Thursday, 6 September 2012

Corporate actions on Interactive Brokers

As I have mentioned several times in the past, I use Interactive Brokers to trade shares as it offers some of the cheapest trading cost going around especially if you want to trade in various international markets.  In addition you really can't get cheaper trading costs for Australian shares through any other broker.

The one major downside (which I have highlighted before) was that it did not offer access to dividend reinvestment plans.  When a company I had invested in through Interactive Brokers announced an equity raising at a significant discount to both the current price and TERP (theoretical ex rights price) I was worried that I would not be able to participate for several reasons including:
  1. Interactive Brokers did not offer access to DRP's so would they offer access to corporate actions such as these?
  2. The bigger issue was that when equity raising's are done in Australia, US investors are generally excluded from participating
    • This is because these equity raising's are not SEC compliant as they do not need to be
    • Even though I am not a US citizen, when you invest through Interactive Brokers, the shares are held by Interactive Brokers (not you) and as they are a US entity I thought this would be a real issue
If it turned out that I could not participate in the equity offering I would have lost a lot of money.

However it turned out my worries were unfounded

Interactive Brokers does allow you to participate in corporate actions such as these and they must have an Australian registered entity holding your shares because there were no restrictions at all on the participation in this raising.  It also allowed you to participate in any oversubscription facility.

Note however that the process for taking up your rights under the equity offering are different to other brokers

With other brokers you use your shareholder number to take up any offerings.  This is either done through the share registry (e.g. ComputerShare or Link Market Services) or through the company's website.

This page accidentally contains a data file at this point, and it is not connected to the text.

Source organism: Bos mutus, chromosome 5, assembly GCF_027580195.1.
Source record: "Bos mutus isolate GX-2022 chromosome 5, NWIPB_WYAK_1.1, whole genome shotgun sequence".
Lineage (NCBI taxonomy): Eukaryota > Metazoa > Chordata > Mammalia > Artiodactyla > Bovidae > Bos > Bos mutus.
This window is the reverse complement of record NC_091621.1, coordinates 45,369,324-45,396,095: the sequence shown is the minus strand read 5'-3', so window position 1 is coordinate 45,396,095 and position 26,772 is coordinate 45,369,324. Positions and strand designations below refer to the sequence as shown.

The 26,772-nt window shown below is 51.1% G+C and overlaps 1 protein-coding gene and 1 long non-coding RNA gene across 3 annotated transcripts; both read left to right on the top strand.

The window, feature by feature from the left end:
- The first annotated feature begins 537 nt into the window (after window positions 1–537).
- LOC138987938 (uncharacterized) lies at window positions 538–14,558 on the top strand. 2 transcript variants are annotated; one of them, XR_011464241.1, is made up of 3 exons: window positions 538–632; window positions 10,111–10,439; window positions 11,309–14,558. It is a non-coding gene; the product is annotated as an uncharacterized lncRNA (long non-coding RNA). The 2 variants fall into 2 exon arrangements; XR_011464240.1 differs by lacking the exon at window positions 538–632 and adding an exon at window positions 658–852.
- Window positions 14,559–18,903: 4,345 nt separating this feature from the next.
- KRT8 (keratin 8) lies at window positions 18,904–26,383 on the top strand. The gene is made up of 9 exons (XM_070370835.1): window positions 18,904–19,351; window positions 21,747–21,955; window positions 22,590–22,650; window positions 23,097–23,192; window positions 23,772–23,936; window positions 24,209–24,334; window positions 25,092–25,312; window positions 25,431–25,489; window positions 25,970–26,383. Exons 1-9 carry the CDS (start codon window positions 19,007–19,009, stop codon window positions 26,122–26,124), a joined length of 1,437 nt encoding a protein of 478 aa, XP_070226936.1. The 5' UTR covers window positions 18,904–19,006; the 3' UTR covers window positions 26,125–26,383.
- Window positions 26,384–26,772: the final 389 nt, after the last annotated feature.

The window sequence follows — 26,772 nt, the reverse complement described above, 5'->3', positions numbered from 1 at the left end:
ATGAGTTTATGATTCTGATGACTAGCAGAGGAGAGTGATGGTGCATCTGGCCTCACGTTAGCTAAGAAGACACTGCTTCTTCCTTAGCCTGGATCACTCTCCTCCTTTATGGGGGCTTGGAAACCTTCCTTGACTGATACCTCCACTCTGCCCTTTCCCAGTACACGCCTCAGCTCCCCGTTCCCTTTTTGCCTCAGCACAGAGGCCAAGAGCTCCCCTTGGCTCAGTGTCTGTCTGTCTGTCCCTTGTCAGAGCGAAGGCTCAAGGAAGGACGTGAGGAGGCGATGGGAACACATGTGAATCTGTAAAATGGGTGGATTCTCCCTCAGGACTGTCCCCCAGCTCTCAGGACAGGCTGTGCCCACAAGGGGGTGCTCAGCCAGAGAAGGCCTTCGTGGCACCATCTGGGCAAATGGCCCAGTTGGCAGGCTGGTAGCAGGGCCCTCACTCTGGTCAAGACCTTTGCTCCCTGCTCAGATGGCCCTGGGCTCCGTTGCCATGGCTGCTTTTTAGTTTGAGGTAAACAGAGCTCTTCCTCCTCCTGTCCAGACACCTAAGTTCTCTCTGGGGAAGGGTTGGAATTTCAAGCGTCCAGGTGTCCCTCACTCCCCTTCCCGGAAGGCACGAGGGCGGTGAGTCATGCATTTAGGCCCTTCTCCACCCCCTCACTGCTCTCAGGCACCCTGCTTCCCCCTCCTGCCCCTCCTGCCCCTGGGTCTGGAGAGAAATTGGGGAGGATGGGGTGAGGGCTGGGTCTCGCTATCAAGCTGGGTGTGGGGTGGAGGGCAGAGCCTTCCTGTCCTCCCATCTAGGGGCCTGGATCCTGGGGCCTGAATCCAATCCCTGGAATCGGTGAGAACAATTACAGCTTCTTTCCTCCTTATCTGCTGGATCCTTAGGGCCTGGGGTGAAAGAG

Because Interactive Brokers hold the shares in your name you need to do it through their website.  Below are a brief set of instructions on how to access corporate actions on Interactive Brokers website

Step by Step guide to undertaking corporate actions on Interactive Brokers

1. Log into account management

2. Go to the messages or corporate actions
If you have not viewed it before you can view it as a new message however as I have viewed mine before I have to click the corporate actions tab and link indicated below:

3. Select your corporate action

Note that there are various rules about participation in corporate actions.  For example Interactive Brokers requires you to have the cash or facilities available to fund your selection.  Further if you are applying for an oversubscription you need to fully apply for your entitlement and then apply for further shares in any facility

Overall assessment

I was actually surprised at how easy this function was to use.  There are quite strict time limits on when you need to submit your instructions (for Australians it is 7 days before the official close of the offer) so keep an eye on this.

The ease of use and functionality associated with the corporate actions is a big plus in Interactive Broker's favour.  Having seen and used this, I am even more confused about why they do not offer the option of dividend reinvestment plans as you could use the same functionality.

You may also be interested in
Interactive Brokers Wire Transfers - Too Easy
When NOT to use the cheapest broker
Interactive Brokers - No DRP
Trading on your phone, ipad or tablet: Benefits and pitfalls

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